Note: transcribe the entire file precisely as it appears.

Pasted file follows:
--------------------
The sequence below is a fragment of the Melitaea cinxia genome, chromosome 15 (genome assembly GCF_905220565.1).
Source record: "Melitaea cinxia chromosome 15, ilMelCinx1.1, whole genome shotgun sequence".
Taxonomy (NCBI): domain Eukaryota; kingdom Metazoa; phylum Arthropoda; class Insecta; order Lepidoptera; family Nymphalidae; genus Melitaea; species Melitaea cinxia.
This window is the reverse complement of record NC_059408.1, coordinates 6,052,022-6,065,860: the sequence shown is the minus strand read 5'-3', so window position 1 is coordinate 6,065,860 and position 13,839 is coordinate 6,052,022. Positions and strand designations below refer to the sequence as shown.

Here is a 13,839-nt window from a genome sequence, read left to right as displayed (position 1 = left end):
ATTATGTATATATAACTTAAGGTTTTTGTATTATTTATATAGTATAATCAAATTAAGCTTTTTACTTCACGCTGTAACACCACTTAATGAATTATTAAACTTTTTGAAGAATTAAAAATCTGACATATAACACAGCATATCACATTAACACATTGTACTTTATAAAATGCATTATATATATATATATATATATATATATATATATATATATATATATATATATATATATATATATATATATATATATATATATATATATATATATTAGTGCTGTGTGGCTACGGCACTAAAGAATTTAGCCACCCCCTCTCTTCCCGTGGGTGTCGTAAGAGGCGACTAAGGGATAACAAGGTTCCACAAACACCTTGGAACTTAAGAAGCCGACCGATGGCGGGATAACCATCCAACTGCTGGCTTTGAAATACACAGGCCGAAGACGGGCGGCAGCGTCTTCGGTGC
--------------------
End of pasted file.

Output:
The sequence below is a fragment of the Melitaea cinxia genome, chromosome 15 (genome assembly GCF_905220565.1).
Source record: "Melitaea cinxia chromosome 15, ilMelCinx1.1, whole genome shotgun sequence".
Taxonomy (NCBI): domain Eukaryota; kingdom Metazoa; phylum Arthropoda; class Insecta; order Lepidoptera; family Nymphalidae; genus Melitaea; species Melitaea cinxia.
This window is the reverse complement of record NC_059408.1, coordinates 6,052,022-6,065,860: the sequence shown is the minus strand read 5'-3', so window position 1 is coordinate 6,065,860 and position 13,839 is coordinate 6,052,022. Positions and strand designations below refer to the sequence as shown.

Here is a 13,839-nt window from a genome sequence, read left to right as displayed (position 1 = left end):
ATTATGTATATATAACTTAAGGTTTTTGTATTATTTATATAGTATAATCAAATTAAGCTTTTTACTTCACGCTGTAACACCACTTAATGAATTATTAAACTTTTTGAAGAATTAAAAATCTGACATATAACACAGCATATCACATTAACACATTGTACTTTATAAAATGCATTATATATATATATATATATATATATATATATATATATATATATATATATATATATATATATATATATATATATATATATATATATATATATATTAGTGCTGTGTGGCTACGGCACTAAAGAATTTAGCCACCCCCTCTCTTCCCGTGGGTGTCGTAAGAGGCGACTAAGGGATAACAAGGTTCCACAAACACCTTGGAACTTAAGAAGCCGACCGATGGCGGGATAACCATCCAACTGCTGGCTTTGAAATACACAGGCCGAAGACGGGCGGCAGCGTCTTCGGTGC